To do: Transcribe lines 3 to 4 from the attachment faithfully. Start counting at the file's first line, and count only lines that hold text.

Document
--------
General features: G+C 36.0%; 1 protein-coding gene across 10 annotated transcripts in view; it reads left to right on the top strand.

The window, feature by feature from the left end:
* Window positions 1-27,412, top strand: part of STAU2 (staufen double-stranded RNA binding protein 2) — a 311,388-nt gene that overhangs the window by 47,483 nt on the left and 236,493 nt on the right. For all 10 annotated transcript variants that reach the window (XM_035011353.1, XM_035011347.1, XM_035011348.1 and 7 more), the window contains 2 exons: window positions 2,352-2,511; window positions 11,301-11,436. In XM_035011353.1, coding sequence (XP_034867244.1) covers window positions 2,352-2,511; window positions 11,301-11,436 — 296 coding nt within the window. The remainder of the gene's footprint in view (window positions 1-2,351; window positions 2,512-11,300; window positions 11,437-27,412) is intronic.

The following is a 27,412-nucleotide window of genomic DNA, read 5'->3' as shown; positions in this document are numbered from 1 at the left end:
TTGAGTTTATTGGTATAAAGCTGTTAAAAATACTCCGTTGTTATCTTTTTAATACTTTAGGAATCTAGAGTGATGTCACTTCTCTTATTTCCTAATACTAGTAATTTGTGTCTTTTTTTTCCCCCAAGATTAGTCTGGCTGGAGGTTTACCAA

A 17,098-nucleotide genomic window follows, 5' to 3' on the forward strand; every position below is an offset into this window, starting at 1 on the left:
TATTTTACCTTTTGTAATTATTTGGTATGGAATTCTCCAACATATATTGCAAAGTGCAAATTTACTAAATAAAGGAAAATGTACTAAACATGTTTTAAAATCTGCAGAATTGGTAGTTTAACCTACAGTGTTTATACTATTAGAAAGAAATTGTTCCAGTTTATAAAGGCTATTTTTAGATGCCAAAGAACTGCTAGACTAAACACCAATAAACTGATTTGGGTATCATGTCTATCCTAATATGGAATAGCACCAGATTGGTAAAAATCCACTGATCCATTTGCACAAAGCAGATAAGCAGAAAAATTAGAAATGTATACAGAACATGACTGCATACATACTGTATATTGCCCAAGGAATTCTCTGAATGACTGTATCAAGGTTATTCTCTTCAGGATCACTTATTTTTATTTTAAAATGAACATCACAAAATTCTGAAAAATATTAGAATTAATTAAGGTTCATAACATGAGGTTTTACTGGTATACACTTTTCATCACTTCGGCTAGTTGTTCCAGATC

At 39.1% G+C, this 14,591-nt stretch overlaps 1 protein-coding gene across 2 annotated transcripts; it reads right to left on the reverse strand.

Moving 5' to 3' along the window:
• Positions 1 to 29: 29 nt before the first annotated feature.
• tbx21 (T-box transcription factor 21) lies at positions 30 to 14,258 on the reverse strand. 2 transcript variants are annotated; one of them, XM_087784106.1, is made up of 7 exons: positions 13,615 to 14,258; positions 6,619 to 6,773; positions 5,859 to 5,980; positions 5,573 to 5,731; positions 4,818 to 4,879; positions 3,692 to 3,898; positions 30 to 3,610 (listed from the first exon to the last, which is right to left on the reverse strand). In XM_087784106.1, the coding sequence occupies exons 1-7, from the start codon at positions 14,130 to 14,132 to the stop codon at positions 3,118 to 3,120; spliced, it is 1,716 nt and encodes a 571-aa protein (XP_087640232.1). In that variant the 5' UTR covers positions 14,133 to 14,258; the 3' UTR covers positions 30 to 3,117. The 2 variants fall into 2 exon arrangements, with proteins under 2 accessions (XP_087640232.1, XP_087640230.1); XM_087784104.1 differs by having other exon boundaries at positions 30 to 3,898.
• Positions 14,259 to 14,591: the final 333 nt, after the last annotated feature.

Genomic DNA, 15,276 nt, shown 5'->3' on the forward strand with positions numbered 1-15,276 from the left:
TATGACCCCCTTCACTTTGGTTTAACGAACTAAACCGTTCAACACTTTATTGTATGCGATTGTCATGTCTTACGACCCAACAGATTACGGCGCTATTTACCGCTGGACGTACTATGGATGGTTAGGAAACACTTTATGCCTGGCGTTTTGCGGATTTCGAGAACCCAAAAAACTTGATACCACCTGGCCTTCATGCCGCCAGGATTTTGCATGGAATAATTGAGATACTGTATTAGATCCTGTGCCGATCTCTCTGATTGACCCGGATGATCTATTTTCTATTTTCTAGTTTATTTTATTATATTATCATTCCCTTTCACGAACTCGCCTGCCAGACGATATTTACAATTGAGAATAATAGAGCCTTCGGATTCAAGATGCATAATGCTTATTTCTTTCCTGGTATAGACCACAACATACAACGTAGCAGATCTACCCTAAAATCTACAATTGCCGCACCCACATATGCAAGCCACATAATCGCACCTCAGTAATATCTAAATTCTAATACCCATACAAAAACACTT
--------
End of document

* Window positions 1-27,412, top strand: part of STAU2 (staufen double-stranded RNA binding protein 2) — a 311,388-nt gene that overhangs the window by 47,483 nt on the left and 236,493 nt on the right. For all 10 annotated transcript variants that reach the window (XM_035011353.1, XM_035011347.1, XM_035011348.1 and 7 more), the window contains 2 exons: window positions 2,352-2,511; window positions 11,301-11,436. In XM_035011353.1, coding sequence (XP_034867244.1) covers window positions 2,352-2,511; window positions 11,301-11,436 — 296 coding nt within the window. The remainder of the gene's footprint in view (window positions 1-2,351; window positions 2,512-11,300; window positions 11,437-27,412) is intronic.

The following is a 27,412-nucleotide window of genomic DNA, read 5'->3' as shown; positions in this document are numbered from 1 at the left end: